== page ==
Fun-findings in Bogotá

While my time in Bogotá has been limited, I’ve picked up on a few random things (some good, some not so good) about the capital of Colombia. I will say that my findings are a bit biased from staying longer in the northern, more financial area of town.

  • Dogs
    • The dogs in Colombia are not like the dogs in Chile. In Chile, large rottweilers and german shepherds roamed the street – free, stray, intimidating. In Colombia, they are also free, but relaxed, roaming between owner and bush occasionally weaving in between people. There is no leash law in Colombia, but dogs remain close to their owner and may wander a bit, but are never invasive on other people. Today as I was walking I saw a man with his dog, a puppy. He dropped the leash to let the puppy walk beside him. They passed a construction site, and the pup scared of the noise ran into the street! His owner ran after him as a motobike nearly hit the nervous pup! Luckily the dog and owner were unharmed, and it was cute to see the leash-free training in process even with its hiccups.
    • A surprising number of dogs wear clothes here. I never thought I’d see more dogs dressed up than in the states, but here I have seen dogs in sweaters, dresses, jerseys, you name it.
  • Menu del dia
    • Many of the small lunchtime shops have a menu del dia posted outside of their door. From ajiaco to bistec de caballo (horse steak!), these change daily and are quickly prepared for those who are on the go or want a quick snack before getting back to work. Lunch is a great time for socializing as you’ll see most people deep in conversation with each other huddled over a plate of pechuga (chicken breast) ensalada y arroz. They are usually pretty affordable. A soup and main plate can go for about $3 USD and some nicer places with soup, entrée and dessert can be found for $5 USD.
  • Well-groomed
    • It’s commonly thought that Colombians are the most beautiful people in the world. Part of that is because they keep themselves so well-groomed. On every street you’ll see peluquerias (hair shops) and barber shops that often double as nail salons. It’s not uncommon to see men getting pedicures and manicures either!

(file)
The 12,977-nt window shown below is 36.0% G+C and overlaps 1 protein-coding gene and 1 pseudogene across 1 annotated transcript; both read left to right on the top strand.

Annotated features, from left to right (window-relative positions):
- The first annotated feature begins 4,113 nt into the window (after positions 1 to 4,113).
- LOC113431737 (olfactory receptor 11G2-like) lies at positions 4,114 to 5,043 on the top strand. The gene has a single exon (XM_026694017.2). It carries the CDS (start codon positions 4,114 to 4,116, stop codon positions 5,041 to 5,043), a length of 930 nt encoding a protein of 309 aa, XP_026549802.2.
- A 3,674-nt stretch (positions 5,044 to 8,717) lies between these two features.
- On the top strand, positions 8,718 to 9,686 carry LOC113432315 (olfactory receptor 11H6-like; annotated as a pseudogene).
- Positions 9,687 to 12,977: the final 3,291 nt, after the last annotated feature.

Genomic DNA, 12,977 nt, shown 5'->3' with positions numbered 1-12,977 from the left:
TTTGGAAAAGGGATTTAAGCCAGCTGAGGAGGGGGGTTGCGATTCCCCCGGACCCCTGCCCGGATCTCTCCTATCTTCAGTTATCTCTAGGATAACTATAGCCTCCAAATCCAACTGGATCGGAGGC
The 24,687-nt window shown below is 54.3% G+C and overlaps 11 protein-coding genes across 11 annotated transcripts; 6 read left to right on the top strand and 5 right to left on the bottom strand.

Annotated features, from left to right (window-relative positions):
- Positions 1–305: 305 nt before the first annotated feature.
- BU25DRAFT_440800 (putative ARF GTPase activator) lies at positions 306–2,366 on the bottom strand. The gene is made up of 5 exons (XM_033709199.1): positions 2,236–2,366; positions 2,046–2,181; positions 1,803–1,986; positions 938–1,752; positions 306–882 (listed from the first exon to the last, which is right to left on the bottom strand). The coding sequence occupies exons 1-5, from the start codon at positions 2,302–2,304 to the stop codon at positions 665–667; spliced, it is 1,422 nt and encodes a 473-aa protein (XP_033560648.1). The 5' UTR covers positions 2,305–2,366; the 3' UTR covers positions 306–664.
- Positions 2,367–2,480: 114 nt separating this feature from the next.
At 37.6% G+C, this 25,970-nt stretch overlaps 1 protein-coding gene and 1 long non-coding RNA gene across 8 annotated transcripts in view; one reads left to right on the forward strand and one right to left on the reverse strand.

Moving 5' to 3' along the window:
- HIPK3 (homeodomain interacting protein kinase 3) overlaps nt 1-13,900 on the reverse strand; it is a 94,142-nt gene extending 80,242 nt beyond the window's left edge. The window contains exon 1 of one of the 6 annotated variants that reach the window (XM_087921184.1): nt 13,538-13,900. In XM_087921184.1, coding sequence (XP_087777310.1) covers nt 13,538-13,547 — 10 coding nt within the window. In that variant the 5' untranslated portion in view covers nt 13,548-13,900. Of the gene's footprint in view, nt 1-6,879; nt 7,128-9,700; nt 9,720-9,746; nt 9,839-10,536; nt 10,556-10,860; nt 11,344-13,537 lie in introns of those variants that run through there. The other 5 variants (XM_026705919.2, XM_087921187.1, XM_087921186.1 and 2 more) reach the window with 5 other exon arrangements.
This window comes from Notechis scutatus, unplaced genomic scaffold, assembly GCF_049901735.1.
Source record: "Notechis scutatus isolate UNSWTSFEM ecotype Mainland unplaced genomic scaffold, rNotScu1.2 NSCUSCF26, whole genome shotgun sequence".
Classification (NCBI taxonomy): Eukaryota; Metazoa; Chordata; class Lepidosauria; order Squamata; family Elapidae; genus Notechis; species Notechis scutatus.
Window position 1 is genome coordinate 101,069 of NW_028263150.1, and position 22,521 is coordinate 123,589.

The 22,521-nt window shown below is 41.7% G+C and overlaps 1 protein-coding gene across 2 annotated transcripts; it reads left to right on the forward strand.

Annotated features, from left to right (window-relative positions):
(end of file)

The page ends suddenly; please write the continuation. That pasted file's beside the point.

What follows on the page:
• Air pollution
    • As with many big bustling cities outside of the G20 countries, air pollution is a problem. The large SITP buses and some older cars emit clouds of black air as they round the corner and you can feel the pollution in the air sometimes especially right around rush hour and lunch time. While not a true impediment to the city, it can get annoying at times.
  • Snack trucks
    • Bogotá like a number of other Latin American countries find their streets spotted with colorful snack trucks selling brightly-colored bags of chips, cookies, chocolates, and wafers. The bursting colors always catch my eye and the unknown treats continuously tempt me but I’ve stayed strong so far.
  • Arepas
    • Typical Colombian thick flour tortillas! Some are made with corn which is even better in my opinion. That paired with chorizo and guac is heaven!!! Some folks prefer them filled with queso as well. But truth be told, I’m not doing arepas justice like this woman is – 
  • Bus system
    • Transport in Bogotá is very easy, although my experience with it is limited. The bus system is extensive, including a rapid transit line and more local lines that cover the full landscape of the town. As you get closer to the center, there are even smaller mini buses/vans that crowd in to take folks up and down the winding roads of the historical center.
  • Taxis
    • I’ve only ridden one taxi in Bogotá and that was from the airport. I’ve been warned by expats and Colombians alike that the taxis in Bogotá are not to be messed with. They are known for exploitation, have held up passengers and changed fares that were once agreed upon. Never take a taxi off the street they say. Better to have a restaurant call you a taxi or even take an Uber which is super cheap! I’ve made it to the airport for less than $10. Apparently, the taxi drivers are in a mini war with the Uber drivers because they are losing business. A couple of weeks ago, a group of taxi drivers burned the car of an Uber driver in retaliation against the company.
  • Juan Valdez Cafés
    • The Colombian Starbucks. I was surprised to even see a Starbucks dare to show its face in this country. Juan Valdez Cafés are a place for conversing and connecting. I had my first Colombian business meeting there and noticed around me there wasn’t a single laptop unless a group of people were huddled around it. There’s seemingly much greater focus on relationships when dealing with business and the workplace. Unlike the individualistic nature of a Starbucks, Juan Valdez has more of an community feel. It has the ubiquity of Starbucks with a Colombian flare. In the Origenes line of cafés, you can even choose the origin of your coffee from different regions in Colombia and its preparation process!

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